Are there any additional applications of spatial mapping and visual recognition in autonomous systems?
Having robust visual recognition for autonomous robots and vehicles isn’t just about navigation. There are so many other situations — recognizing other vehicles, pedestrians, even recognizing the intent of a person by looking at the expression on their face. Recognition of all these situations and more is a critical capability for autonomous driving. Precise spatial mapping is also a critical component of other major applications like infrastructure monitoring. If you know where you are to sub-millimetre precision (something we’re working on in our lab), you can then accurately track the changes in environments over time, such as tracking crack propagation on a road surface, air-frame, ship hull or concrete wall in an industrial plant.
What developments can we expect to see in autonomous vehicles in the next 5 years?
This is the million / billion / trillion dollar question. I think the key to making any prediction is to first acknowledge that we’re particularly bad at predicting technology effects and propagation. That said, I can see no reason why we won’t have carefully controlled ride sharing fleets of fully autonomous vehicles in the central city areas of affluent tech-friendly Western cities like the centre of San Francisco. There are a number of reasons why this is completely feasible.
Firstly, it’s a high density, lucrative area, so you can afford to, if necessary, “cheat” and add significant external infrastructure to make the self-driving car problem easier, like external cameras and an external safety control system that intervenes if the car’s on-board systems fail to react to a hazardous situation.
Secondly, it’s a relatively low speed environment, so even when the cars muck up, the likely impact per incident will be far less. A car hitting someone at 20 miles per hour is far less likely to cause a fatality than one travelling at 65 miles per hour.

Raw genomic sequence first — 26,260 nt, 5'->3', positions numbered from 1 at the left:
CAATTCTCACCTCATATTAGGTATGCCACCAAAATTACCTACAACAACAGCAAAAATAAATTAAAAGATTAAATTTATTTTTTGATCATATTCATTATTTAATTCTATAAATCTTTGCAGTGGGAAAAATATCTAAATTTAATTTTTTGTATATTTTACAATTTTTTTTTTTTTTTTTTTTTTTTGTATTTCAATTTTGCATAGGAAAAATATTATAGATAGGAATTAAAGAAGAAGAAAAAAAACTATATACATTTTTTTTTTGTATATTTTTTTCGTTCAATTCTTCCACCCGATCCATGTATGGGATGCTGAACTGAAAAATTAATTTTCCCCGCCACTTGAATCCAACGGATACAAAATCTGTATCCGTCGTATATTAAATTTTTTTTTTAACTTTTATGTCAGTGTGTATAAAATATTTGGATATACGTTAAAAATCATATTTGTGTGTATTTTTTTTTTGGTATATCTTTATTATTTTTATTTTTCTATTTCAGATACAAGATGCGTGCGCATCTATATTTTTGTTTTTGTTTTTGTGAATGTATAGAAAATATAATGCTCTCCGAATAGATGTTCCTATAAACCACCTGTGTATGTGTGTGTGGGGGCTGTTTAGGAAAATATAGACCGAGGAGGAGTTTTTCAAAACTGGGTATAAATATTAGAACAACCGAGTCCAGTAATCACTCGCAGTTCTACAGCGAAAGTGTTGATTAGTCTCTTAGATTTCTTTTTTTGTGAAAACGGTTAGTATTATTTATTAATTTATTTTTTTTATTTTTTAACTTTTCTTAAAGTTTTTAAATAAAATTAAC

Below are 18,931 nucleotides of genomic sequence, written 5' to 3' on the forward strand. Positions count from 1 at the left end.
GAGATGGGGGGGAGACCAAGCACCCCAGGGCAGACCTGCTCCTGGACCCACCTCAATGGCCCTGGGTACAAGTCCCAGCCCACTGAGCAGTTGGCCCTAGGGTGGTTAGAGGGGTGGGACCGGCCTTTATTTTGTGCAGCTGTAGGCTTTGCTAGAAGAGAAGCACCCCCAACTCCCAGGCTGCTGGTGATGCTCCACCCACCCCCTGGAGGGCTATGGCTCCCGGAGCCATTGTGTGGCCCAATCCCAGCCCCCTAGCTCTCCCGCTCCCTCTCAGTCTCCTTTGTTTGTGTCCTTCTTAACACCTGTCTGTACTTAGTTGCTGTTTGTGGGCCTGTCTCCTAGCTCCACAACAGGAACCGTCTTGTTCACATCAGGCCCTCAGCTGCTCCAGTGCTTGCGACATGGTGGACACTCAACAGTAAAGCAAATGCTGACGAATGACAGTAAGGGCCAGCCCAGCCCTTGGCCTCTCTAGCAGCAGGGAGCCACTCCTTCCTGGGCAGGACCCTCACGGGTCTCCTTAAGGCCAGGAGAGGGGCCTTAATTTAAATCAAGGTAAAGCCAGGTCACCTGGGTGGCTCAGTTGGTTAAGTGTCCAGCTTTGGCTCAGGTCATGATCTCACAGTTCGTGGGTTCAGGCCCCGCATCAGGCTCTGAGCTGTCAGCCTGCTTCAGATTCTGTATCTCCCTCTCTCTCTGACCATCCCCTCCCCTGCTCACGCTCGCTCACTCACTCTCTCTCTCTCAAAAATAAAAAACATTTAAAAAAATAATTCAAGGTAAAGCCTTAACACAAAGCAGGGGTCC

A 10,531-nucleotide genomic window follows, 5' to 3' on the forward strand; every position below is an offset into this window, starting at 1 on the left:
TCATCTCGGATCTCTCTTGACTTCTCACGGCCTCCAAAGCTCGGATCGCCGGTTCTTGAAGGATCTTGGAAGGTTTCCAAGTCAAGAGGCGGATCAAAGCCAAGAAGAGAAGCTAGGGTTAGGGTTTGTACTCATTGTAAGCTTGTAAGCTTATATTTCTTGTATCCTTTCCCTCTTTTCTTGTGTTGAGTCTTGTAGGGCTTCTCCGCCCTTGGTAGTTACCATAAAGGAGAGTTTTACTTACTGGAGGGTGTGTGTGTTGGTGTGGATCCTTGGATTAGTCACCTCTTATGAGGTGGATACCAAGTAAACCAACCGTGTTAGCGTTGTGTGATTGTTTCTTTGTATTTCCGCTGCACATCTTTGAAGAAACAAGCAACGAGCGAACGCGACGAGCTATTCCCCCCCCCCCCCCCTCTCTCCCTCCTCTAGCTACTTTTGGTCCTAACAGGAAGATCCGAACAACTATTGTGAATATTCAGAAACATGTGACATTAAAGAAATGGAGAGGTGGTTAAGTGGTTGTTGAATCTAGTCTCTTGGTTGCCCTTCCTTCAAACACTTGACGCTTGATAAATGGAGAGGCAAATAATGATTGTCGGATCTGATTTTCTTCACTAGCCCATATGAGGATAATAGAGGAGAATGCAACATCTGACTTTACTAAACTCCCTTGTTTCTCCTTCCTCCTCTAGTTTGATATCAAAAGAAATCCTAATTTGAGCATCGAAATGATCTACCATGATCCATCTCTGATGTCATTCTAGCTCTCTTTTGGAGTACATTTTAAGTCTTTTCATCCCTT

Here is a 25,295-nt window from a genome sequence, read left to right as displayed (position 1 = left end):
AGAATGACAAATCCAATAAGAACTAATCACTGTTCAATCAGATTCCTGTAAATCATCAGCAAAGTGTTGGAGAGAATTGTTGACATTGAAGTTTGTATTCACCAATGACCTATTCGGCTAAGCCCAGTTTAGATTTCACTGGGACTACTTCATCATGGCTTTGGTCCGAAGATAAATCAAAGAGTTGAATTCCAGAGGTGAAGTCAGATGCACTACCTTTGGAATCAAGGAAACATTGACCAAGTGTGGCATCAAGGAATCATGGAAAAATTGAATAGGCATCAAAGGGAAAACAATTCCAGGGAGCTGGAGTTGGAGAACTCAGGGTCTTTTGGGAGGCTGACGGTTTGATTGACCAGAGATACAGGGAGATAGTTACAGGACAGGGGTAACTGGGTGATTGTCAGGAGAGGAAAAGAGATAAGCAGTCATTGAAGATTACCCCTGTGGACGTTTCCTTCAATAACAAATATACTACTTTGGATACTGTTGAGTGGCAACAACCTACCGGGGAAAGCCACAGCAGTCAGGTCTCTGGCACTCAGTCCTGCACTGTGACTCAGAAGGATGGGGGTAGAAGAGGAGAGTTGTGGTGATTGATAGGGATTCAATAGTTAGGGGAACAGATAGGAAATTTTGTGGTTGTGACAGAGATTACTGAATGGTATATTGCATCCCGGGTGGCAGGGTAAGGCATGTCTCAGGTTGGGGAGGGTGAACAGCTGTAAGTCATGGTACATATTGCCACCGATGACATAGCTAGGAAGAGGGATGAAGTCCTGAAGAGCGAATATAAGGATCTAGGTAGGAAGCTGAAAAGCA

Thirdly, the ride sharing fleets can be turned off arbitrarily to avoid conditions in which they might fail — for example, adverse weather like snow or heavy rainfall. This is a pain for the consumer, but in the interim you’d still have human-driven ride sharing to fill in these gaps in coverage. This is the sort of strategy start-ups like NuTonomy are likely adopting, until new research can solve these adverse perception problems.
Outside of your field, what area of machine learning advancements excites you most?
My core passion is to understand and then develop truly intelligent systems. I think deep learning is an exciting new field, which needs to come back and become more truly integrated into computational neuroscience. When sophisticated hierarchical deep nets start being designed with significant influence from our knowledge of actual neural circuits (and there are several projects around the world already starting to do that), that’s where I think we’ll start seeing mind blowing advances in intelligence.
I’m also excited about the potential for making breakthroughs in intelligence research in the self-driving car domain. I got into navigation intelligence research because it is a tangible task under which to examine the problem of spatial intelligence and one where you might make more rapid advances than studying something more abstract. Driving is the next logical step — a more general but still constrained domain that requires some degree of true intelligence. I’m hoping that we can work with some of the major corporations and start-ups in this space to not only develop technology that enables self-driving cars, but also to make new breakthroughs into understanding our own intelligence, and how we can replicate and improve on it to make useful autonomous systems.
Learn more about the future of AI in transport at the Machine Intelligence in Autonomous Vehicles Summit in Amsterdam on 28–29 June, taking place alongside the Machine Intelligence Summit. View more information here.
Confirmed speakers include Pablo Puente Guillen, Researcher, Toyota Motors; Jan Erik Solem, Co-founder & CEO, Mapillary; Sven Behnke, Head of Autonomous Intelligent Systems Group, University of Bonn; Damian Borth, Director of the Deep Learning Competence Center, DFKI, Julian Togelius, Associate Professor, NYU Tandon School of Engineering and more.
Tickets are limited for this event. Book your place now.
Opinions expressed in this interview may not represent the views of RE•WORK. As a result some opinions may even go against the views of RE•WORK but are posted in order to encourage debate and well-rounded knowledge sharing, and to allow alternate views to be presented to our community.